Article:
I've never heard the F word on network television before. Tonight I think I heard it 20 times in a 2-hour span.
I just watched CBS's documentary of 9/11. Apparently two brothers set out to make a movie documentary of one probationary firefighter's journey from "boy" to "man" during his probationary period as a NY Firefighter. Their probationary periods are nine months; this guy began his in June of last year. The filmmakers obviously didn't plan to film what they did. There was footage from inside Tower 1 as Tower 2 fell. There was footage of one of the plane engines which landed four blocks (they said, I think that's a minimum estimation) away on the street.
I'm not sure what to say about it. Part of me feels like it just happened yesterday again. Only this time, I am able to feel the emotional response immediately. When it actually happened, like everyone else, I was too disbelieving to be able to feel anything. Actually, that's not true. The enormity and gravity of the situation was obvious to me, but it wasn't something I could fathom in the quick instances in which it happened. What I was able to feel immediately, however, was fear.
That morning I was watching TechTV, as I am often wont to do in the mornings. This was shortly after being laid off from WorldPages so I didn't have a job to go to. I was getting ready to drive Tandra to Ark City (about an hour drive) to pick up some schoolbooks she needed. For some reason, and this is incredibly uncommon, I got bored with TechTV and switched to NBC, I think it was. Maybe CBS. Whoever has Bryant Gumbel. They were showing a live shot of Tower 1 smoking and burning. Bryant was talking about how a plane had crashed into the building, and they weren't sure whether or not it was an accident. They also weren't sure what kind of plane it was or how big it had been. At this point I was thinking how awful it was, but I wasn't in shock or anything. I thought to myself, "finally a day with some real news." It was reminiscent of the OKC bombing, although at that moment I didn't feel it was quite as bad. Maybe at that moment, it wasn't. Yet.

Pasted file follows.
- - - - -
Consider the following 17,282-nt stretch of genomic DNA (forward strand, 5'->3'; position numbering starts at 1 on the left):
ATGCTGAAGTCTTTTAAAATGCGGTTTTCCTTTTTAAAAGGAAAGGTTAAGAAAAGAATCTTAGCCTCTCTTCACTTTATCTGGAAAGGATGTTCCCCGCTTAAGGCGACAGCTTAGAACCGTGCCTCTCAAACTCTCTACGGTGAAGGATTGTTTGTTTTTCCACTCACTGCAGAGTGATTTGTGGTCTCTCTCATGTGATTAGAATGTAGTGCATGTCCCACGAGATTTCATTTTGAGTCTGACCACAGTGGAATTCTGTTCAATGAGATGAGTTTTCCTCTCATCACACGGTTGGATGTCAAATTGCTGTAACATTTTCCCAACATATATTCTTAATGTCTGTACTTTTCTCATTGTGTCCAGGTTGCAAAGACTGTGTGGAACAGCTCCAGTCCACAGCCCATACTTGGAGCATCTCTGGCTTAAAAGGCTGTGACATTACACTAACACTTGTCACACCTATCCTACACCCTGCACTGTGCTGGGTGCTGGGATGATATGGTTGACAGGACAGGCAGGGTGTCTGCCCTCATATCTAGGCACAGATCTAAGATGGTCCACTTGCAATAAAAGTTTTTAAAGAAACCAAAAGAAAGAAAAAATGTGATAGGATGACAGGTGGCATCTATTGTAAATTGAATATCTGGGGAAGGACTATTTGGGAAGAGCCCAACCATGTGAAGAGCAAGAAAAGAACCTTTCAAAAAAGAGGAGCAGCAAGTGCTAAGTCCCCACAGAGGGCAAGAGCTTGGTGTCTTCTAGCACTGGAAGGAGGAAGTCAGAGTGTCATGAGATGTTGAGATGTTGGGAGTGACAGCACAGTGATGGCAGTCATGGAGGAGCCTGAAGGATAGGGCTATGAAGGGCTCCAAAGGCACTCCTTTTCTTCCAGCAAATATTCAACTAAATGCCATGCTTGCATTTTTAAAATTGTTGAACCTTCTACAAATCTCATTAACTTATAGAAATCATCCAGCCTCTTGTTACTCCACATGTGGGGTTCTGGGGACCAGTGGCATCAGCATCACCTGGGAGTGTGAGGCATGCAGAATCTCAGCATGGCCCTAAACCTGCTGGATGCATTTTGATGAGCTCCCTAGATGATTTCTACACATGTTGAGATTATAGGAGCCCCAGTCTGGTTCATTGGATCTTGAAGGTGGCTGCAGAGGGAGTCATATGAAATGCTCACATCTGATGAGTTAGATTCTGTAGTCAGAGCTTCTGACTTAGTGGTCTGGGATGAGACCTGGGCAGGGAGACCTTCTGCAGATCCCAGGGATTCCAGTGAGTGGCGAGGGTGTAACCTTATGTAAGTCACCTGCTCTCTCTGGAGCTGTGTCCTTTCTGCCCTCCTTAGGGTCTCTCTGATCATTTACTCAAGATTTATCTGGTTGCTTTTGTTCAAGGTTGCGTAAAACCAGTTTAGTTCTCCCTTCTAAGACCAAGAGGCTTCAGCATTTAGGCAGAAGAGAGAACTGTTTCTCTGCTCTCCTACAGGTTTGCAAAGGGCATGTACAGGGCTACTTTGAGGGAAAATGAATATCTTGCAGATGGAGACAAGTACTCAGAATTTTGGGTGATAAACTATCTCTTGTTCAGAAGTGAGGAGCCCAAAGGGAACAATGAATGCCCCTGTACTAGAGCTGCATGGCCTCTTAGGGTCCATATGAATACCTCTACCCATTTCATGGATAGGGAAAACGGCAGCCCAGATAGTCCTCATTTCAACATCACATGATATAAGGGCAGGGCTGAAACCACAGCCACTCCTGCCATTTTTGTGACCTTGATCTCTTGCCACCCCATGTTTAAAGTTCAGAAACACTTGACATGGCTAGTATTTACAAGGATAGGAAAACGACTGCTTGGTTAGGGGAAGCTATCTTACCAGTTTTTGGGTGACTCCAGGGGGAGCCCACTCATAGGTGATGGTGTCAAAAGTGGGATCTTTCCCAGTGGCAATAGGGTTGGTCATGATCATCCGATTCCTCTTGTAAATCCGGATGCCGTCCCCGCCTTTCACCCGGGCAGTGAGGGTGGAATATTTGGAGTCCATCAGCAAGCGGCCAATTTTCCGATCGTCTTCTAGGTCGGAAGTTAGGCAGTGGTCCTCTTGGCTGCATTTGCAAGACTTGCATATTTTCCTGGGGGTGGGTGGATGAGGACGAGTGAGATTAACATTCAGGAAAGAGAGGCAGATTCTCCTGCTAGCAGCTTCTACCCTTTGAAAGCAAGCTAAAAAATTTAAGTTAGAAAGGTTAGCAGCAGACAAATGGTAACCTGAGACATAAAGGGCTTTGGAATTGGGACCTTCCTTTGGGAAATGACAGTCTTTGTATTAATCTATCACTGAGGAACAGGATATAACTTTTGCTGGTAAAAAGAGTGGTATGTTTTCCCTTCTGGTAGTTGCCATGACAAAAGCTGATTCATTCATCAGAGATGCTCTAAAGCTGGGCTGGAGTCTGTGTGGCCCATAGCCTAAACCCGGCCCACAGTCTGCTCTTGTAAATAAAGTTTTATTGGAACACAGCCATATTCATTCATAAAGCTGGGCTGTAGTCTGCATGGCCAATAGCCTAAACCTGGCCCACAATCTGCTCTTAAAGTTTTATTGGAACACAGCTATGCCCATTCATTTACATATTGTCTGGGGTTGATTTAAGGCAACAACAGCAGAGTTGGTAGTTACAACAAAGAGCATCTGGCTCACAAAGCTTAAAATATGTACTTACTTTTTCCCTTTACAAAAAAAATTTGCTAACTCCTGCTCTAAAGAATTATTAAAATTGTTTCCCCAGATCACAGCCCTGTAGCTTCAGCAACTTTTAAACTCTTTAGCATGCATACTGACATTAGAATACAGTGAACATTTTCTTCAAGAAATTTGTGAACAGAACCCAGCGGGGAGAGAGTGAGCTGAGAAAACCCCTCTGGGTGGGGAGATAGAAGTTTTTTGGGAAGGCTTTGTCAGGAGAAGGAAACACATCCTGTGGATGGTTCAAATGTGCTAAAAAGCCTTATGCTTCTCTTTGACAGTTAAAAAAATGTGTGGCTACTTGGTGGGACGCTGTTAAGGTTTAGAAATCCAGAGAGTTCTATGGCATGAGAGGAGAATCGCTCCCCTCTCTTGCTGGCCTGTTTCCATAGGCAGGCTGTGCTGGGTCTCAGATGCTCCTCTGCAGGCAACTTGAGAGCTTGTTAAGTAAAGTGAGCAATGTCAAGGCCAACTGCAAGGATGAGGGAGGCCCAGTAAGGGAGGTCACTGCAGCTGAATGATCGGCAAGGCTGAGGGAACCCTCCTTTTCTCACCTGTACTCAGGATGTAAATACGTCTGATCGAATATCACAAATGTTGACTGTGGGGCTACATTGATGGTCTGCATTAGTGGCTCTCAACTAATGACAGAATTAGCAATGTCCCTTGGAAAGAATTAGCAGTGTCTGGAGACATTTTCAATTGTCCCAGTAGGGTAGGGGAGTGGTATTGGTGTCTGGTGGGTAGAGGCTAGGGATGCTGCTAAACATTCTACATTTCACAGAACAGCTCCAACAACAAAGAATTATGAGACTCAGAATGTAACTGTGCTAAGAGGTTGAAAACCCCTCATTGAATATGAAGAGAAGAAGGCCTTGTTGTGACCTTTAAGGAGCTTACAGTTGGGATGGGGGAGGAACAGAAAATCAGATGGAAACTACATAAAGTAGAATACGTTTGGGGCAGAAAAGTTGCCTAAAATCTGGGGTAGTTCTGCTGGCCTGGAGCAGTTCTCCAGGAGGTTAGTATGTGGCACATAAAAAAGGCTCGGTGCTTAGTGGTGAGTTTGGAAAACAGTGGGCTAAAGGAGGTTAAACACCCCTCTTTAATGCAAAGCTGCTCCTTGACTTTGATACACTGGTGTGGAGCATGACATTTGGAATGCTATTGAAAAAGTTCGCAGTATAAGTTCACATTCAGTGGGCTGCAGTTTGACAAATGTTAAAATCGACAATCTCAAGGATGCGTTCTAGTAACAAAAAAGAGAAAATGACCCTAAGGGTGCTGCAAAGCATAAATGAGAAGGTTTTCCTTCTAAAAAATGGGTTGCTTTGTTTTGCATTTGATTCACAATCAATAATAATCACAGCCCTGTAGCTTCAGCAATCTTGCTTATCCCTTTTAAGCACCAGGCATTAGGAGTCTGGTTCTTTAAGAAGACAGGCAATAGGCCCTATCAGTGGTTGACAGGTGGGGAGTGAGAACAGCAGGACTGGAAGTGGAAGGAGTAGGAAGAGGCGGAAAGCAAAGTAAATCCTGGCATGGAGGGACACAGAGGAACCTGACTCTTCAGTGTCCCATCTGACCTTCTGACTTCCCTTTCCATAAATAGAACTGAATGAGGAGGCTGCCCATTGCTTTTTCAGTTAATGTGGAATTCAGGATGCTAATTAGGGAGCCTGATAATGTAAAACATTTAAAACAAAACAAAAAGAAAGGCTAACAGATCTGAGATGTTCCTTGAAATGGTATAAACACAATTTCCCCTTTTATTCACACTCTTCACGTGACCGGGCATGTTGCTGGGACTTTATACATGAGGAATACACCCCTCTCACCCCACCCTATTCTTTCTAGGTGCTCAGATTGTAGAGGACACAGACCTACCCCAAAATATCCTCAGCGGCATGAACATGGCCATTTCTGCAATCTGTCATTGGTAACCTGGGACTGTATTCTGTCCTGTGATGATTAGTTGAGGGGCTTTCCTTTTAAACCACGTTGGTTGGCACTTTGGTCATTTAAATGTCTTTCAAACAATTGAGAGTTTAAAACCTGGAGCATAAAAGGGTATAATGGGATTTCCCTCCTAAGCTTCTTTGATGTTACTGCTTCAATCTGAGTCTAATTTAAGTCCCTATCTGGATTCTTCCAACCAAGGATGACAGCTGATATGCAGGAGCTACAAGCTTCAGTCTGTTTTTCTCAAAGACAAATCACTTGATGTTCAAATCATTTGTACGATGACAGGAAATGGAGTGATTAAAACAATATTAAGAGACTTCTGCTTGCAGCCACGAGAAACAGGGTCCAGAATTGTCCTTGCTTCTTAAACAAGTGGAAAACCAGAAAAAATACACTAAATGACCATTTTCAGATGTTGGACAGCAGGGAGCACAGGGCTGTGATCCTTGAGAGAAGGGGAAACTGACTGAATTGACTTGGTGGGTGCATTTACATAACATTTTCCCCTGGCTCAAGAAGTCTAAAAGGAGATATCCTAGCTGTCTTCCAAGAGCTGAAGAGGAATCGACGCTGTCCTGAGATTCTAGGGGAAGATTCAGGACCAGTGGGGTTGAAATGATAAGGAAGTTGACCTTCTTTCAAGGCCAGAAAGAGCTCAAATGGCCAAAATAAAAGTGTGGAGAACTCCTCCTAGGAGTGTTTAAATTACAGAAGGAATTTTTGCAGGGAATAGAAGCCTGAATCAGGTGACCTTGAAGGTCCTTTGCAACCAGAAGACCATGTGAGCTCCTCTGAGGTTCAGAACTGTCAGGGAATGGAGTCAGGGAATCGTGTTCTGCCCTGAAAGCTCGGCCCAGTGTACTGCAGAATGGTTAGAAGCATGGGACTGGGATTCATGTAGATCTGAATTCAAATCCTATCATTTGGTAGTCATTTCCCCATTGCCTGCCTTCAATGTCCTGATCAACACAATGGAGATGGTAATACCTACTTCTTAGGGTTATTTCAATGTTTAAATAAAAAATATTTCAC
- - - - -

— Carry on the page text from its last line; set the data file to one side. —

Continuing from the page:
The second plane crashed into Tower 2 as I was sitting there watching the live coverage. I heard the news anchors scream and get a bit hysterical. It was at that moment, and not before, that I was absolutely certain it was not an accident. I saw the back side of that building blow out into the sky in a huge fireball. I watched as the cameraman frantically adjusted to frame both crash sites. Only a few minutes later as Bryant Gumbel was talking, the feed was suddenly replaced with an image of a smoking Pentagon. It took Bryant a moment to stop talking about New York and realize what was being shown. Before he had a chance to do that, I immediately recognized the building as the Pentagon near D.C., and at that moment I began to feel real fear. At that moment I knew that this day was going to get much worse as it went on. At that moment I knew that our country was not going to be the same, and at that moment I began to wonder about our country's reaction. I suspected we could possibly go to war over this. And at that moment I feared for things much closer to me than the East Coast. I feared for the safety of our entire nation, and even of my small city. There was no knowledge of who was behind this. There was no idea whether or not there would be more to come. Would another plane crash into another national icon? Or would it be a bomb this time? Would it be left by a terrorist or dropped by a military aircraft from some other country? I knew there was nothing I could do but wait and watch.